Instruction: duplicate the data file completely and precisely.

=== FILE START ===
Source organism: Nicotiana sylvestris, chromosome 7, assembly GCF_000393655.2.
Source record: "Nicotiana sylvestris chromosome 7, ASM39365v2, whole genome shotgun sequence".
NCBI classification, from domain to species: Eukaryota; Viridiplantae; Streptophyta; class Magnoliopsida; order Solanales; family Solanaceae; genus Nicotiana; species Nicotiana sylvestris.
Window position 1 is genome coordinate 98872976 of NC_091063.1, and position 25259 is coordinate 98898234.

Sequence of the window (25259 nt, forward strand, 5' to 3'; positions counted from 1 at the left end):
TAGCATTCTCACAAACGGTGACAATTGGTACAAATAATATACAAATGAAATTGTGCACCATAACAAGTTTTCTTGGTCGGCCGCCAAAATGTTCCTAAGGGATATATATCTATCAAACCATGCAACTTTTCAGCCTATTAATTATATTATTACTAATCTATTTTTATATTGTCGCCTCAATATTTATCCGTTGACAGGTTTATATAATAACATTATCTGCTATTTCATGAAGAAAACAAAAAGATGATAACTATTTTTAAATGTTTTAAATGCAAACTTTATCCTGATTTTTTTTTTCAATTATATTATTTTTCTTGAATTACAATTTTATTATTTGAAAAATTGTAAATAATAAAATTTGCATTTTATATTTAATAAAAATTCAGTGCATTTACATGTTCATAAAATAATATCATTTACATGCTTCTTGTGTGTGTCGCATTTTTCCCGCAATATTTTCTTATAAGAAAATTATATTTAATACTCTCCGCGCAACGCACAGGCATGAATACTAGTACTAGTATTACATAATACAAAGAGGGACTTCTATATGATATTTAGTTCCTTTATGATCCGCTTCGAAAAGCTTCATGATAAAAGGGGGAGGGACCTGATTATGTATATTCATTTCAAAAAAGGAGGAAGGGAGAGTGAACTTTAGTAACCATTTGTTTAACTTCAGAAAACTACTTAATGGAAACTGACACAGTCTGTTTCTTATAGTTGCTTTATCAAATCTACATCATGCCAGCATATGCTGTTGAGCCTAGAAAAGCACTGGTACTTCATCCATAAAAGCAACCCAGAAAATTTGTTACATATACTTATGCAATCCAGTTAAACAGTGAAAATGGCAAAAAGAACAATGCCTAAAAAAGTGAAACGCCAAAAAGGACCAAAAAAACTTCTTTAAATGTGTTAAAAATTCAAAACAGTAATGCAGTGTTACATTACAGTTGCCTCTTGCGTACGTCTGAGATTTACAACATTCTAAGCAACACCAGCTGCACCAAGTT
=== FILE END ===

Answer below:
Source organism: Nicotiana sylvestris, chromosome 7, assembly GCF_000393655.2.
Source record: "Nicotiana sylvestris chromosome 7, ASM39365v2, whole genome shotgun sequence".
NCBI classification, from domain to species: Eukaryota; Viridiplantae; Streptophyta; class Magnoliopsida; order Solanales; family Solanaceae; genus Nicotiana; species Nicotiana sylvestris.
Window position 1 is genome coordinate 98872976 of NC_091063.1, and position 25259 is coordinate 98898234.

Sequence of the window (25259 nt, forward strand, 5' to 3'; positions counted from 1 at the left end):
TAGCATTCTCACAAACGGTGACAATTGGTACAAATAATATACAAATGAAATTGTGCACCATAACAAGTTTTCTTGGTCGGCCGCCAAAATGTTCCTAAGGGATATATATCTATCAAACCATGCAACTTTTCAGCCTATTAATTATATTATTACTAATCTATTTTTATATTGTCGCCTCAATATTTATCCGTTGACAGGTTTATATAATAACATTATCTGCTATTTCATGAAGAAAACAAAAAGATGATAACTATTTTTAAATGTTTTAAATGCAAACTTTATCCTGATTTTTTTTTTCAATTATATTATTTTTCTTGAATTACAATTTTATTATTTGAAAAATTGTAAATAATAAAATTTGCATTTTATATTTAATAAAAATTCAGTGCATTTACATGTTCATAAAATAATATCATTTACATGCTTCTTGTGTGTGTCGCATTTTTCCCGCAATATTTTCTTATAAGAAAATTATATTTAATACTCTCCGCGCAACGCACAGGCATGAATACTAGTACTAGTATTACATAATACAAAGAGGGACTTCTATATGATATTTAGTTCCTTTATGATCCGCTTCGAAAAGCTTCATGATAAAAGGGGGAGGGACCTGATTATGTATATTCATTTCAAAAAAGGAGGAAGGGAGAGTGAACTTTAGTAACCATTTGTTTAACTTCAGAAAACTACTTAATGGAAACTGACACAGTCTGTTTCTTATAGTTGCTTTATCAAATCTACATCATGCCAGCATATGCTGTTGAGCCTAGAAAAGCACTGGTACTTCATCCATAAAAGCAACCCAGAAAATTTGTTACATATACTTATGCAATCCAGTTAAACAGTGAAAATGGCAAAAAGAACAATGCCTAAAAAAGTGAAACGCCAAAAAGGACCAAAAAAACTTCTTTAAATGTGTTAAAAATTCAAAACAGTAATGCAGTGTTACATTACAGTTGCCTCTTGCGTACGTCTGAGATTTACAACATTCTAAGCAACACCAGCTGCACCAAGTT